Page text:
When we look at locks of a little girl’s hair, of toothbrushes, family heirlooms, tefillin, and shoes in the floor, what is it we are supposed to feel? Miniature pewter models of death camps Treblinka, Sobibor, Majdanek… plaster models of the gas chambers at Auschwitz complete with writhing bodies suffocating in agony. Here: stand next to a bunk or walk on cobblestones from the Warsaw ghetto. How does this make you feel? Is it not enough? Perhaps photographs of naked women huddled before a pit of bodies, a wide eyed man sitting on the edge of a pit with a gun to his head. The video display of an old woman describing in broken Hebrew her experience clawing through dead bodies after the bullet missed her. The culmination is a red-cheeked fat American woman sitting down and shouting to her companions that she is going to be sick.

So you’ve elicited the response, now what? Besides the lack of the word “Palestine” anywhere in the Museum, the only outwardly Zionist gesture comes at the end, when you are standing before the placid hills of West Jerusalem, the sun setting behind them in a wonderful way. Perhaps the motive is in the glorification of Jewish resistance fighters near the end, the rehabilitation of the “sheep to the slaughter” image you might have cultivated until this point. Who knows what it is? I walked through taking notes as photography was not allowed, but even I had to put away my notebook eventually as the bile rose in my throat and my cheeks burned pink.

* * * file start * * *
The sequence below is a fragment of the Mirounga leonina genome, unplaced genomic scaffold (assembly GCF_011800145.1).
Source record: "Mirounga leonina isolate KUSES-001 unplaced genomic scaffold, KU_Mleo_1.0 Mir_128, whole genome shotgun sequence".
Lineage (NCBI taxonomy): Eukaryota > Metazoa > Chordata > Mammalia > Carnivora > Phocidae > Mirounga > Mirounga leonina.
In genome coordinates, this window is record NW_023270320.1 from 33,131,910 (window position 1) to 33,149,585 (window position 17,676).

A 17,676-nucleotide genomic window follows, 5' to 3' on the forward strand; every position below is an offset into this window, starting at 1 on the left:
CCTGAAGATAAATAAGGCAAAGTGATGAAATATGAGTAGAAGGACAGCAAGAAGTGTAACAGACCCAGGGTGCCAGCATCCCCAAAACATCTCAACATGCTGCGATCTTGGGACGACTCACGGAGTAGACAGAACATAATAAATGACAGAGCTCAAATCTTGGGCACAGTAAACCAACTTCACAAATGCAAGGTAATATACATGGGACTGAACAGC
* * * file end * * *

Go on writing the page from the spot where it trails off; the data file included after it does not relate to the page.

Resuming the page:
Yet I felt silly. After all, little of this had anything to do with me. That American woman feeling faint and needing to sit down – chances are it had little to nothing to do with her either. Guides took through their American charges, whispering in low tones, “You know, I heard this one story about a man in America who realized he was living next to a Nazi.. did you know Europe and America took in Nazis?”

No one can deny the scale. No one can deny the uniqueness of the Holocaust. Yet the stated cause behind it – the racial motivations of the Nazi party as opposed to capital, war, etc… the thinking part is shelved and the emotional part is coaxed out instead. If the goal is to “never forget” – well, who would be in Israel and forget the Holocaust? If it is a memorial to the victims and their humanity, why the photographs of naked children in medical experiments? So then why Yad Vashem, why in Jerusalem, why such a presentation and display? It was a strange museum to human evil and yet offered little in the way of solutions or even reconciliation. The only real emotions to be felt there were anger and burning shame.

The mass nature of wartime death is useful in many ways. It serves as a spectacle, as diversion from the real movements of the War. It provides raw material to be recorded into History, so that children may be taught History as sequences of violence, battle after battle, and be more prepared for the adult world. Best of all, mass death’s a stimulus to just ordinary folks, little fellows, to try ‘n’ grab a piece of that Pie while they’re still here to gobble it up. The true war is a celebration of markets.

– Thomas Pynchon